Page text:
Brian Culhane

Standing by a Coppice Gate, Reading “The Darkling Thrush”
August 14, 2012 Culhane Brian

Standing by a Coppice Gate, Reading “The Darkling Thrush”

 

The city gate loomed at century’s end,

Left ajar, when a blast-beruffled thrush

Sang to December’s bine-stems. Poor bird.

 

I pictured it, pitied it. Much later I learned

Coppice was not another word for copper,

Nor bine evergreen exactly. A fire burned

 

In my head: meanings shape-shifted

Until the dictionary’s won out and the gate

Led to a thicket, bine to a twining plant.

 

Nevertheless, Hardy’s aged thrush remains

More pigeon than thrush—with a dash of sparrow—

And still as beautiful as its wind-cleft name.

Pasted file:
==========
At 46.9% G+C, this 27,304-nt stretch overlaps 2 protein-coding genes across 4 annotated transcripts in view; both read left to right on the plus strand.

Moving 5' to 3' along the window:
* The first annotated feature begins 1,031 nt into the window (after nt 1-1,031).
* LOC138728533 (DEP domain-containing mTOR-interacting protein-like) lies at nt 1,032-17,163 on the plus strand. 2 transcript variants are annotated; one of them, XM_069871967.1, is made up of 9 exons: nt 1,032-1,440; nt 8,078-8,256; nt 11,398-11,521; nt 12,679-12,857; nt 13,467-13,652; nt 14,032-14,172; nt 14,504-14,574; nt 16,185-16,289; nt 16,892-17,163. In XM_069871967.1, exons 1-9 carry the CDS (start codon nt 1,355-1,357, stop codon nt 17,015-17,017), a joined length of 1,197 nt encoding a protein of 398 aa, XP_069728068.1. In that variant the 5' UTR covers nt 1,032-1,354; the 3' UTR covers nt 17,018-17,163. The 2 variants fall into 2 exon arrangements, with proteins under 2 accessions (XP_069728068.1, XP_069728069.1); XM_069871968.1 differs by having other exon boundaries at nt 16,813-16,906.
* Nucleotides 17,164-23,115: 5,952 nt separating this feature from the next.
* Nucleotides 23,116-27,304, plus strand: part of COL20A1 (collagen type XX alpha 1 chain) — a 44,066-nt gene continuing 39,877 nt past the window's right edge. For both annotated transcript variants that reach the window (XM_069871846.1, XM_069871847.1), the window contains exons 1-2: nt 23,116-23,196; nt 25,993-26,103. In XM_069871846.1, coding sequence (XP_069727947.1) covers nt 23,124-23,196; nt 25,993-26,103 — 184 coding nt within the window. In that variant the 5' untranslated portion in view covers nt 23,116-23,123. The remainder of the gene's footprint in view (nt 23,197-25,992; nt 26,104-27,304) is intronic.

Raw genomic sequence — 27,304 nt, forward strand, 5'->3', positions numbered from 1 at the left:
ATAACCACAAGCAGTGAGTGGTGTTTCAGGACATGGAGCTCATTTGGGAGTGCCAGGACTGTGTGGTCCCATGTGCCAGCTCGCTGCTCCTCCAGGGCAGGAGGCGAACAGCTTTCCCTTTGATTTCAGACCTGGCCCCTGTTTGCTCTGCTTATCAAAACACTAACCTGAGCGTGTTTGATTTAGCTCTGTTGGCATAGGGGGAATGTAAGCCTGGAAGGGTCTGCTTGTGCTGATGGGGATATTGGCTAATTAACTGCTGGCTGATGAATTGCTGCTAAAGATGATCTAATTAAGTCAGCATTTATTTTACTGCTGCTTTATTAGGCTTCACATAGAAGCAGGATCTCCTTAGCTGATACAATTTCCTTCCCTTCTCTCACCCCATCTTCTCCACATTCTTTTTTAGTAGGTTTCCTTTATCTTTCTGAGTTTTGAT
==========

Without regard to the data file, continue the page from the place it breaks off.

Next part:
I am fourteen again and the bird’s no older, either,

Though truth insists I cannot tell thrush’s note

(Cold, wet, darkling, midnight’s, London’s)

 

From the lark’s at heaven’s gate. I read on,

Half right, half wrong. I feel a boy’s joy

That is two parts darkness, one part song.

Brian Culhane’s poetry has appeared widely in such journals as the New Republic, the Hudson Review, and the Paris Review.  Awarded the Poetry Foundation’s Emily Dickinson Prize, his first book, The King’s Question, was published by Graywolf Press. His most recent work appears in Southwest Review, Parnassus, and ​Sewanee Review.